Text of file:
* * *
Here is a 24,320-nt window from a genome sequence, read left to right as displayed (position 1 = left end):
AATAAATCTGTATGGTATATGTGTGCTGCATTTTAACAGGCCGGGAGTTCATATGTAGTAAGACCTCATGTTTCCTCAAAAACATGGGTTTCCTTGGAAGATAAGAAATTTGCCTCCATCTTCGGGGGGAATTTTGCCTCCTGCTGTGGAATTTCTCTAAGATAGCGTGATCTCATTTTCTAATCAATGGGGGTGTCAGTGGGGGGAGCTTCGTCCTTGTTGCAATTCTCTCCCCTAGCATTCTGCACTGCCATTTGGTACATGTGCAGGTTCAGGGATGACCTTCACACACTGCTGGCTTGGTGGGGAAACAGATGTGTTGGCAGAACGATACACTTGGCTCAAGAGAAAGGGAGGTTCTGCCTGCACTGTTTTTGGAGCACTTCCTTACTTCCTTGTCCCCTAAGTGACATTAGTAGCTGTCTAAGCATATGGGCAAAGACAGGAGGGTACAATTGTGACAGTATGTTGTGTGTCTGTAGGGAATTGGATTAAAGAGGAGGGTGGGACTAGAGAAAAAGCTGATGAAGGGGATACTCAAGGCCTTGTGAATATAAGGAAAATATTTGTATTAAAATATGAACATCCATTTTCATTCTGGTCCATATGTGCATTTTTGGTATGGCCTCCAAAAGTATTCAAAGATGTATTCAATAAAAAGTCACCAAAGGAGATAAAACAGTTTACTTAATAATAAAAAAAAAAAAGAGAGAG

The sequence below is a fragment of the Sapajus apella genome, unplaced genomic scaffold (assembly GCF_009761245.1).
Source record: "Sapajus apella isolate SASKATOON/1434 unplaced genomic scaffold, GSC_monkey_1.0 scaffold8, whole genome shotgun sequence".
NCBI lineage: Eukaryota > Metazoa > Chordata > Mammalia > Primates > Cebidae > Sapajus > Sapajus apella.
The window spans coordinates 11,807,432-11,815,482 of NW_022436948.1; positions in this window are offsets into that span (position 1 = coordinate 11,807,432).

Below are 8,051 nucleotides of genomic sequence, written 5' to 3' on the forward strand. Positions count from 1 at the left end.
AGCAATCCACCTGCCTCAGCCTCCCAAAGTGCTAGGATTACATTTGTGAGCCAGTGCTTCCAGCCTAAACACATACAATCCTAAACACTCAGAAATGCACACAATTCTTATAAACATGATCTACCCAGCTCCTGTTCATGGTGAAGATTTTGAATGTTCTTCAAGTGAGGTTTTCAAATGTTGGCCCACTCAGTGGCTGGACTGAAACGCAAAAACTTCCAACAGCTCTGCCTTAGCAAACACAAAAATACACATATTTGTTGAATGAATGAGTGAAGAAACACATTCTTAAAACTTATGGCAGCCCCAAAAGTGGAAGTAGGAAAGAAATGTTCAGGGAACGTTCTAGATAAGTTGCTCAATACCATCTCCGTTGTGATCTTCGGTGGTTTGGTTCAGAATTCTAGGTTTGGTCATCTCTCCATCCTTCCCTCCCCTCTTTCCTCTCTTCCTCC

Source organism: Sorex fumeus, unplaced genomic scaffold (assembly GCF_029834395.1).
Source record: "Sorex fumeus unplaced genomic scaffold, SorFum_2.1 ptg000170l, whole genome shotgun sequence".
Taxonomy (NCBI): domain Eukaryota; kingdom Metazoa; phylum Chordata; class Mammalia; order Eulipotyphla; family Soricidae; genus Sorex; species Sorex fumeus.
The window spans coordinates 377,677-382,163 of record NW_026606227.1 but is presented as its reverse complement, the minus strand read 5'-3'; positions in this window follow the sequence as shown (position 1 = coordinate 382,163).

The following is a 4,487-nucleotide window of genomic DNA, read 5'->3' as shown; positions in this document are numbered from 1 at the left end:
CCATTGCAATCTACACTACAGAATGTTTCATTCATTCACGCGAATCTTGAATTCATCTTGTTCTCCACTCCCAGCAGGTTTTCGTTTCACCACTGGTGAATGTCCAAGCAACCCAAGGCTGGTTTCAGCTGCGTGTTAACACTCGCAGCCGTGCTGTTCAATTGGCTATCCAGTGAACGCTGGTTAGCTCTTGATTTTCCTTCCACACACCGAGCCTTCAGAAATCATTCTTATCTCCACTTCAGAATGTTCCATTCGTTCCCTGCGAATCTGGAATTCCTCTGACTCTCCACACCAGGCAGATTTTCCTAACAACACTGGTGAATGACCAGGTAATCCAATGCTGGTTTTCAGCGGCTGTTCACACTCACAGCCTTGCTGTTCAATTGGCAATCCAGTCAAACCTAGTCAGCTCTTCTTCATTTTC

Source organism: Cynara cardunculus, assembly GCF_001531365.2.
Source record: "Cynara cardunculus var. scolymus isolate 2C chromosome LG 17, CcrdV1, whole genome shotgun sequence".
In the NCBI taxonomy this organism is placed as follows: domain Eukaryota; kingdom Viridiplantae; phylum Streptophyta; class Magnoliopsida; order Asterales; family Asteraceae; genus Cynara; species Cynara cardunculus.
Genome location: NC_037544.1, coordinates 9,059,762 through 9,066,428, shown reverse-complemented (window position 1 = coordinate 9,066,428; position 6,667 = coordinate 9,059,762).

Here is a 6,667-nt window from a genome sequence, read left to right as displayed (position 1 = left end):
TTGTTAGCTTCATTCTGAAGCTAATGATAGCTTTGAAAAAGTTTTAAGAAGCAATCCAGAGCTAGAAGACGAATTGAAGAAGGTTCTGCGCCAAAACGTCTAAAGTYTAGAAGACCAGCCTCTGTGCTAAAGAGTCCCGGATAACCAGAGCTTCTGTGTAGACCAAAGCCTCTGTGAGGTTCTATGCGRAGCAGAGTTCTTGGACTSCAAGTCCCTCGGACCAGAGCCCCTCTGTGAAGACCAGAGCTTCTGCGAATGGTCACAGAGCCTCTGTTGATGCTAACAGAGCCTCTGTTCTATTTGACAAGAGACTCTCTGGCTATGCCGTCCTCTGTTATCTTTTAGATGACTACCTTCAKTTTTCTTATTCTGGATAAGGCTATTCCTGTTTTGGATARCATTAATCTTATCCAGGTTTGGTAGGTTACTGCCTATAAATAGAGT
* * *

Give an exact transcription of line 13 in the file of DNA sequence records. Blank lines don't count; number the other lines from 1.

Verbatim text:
The following is a 4,487-nucleotide window of genomic DNA, read 5'->3' as shown; positions in this document are numbered from 1 at the left end: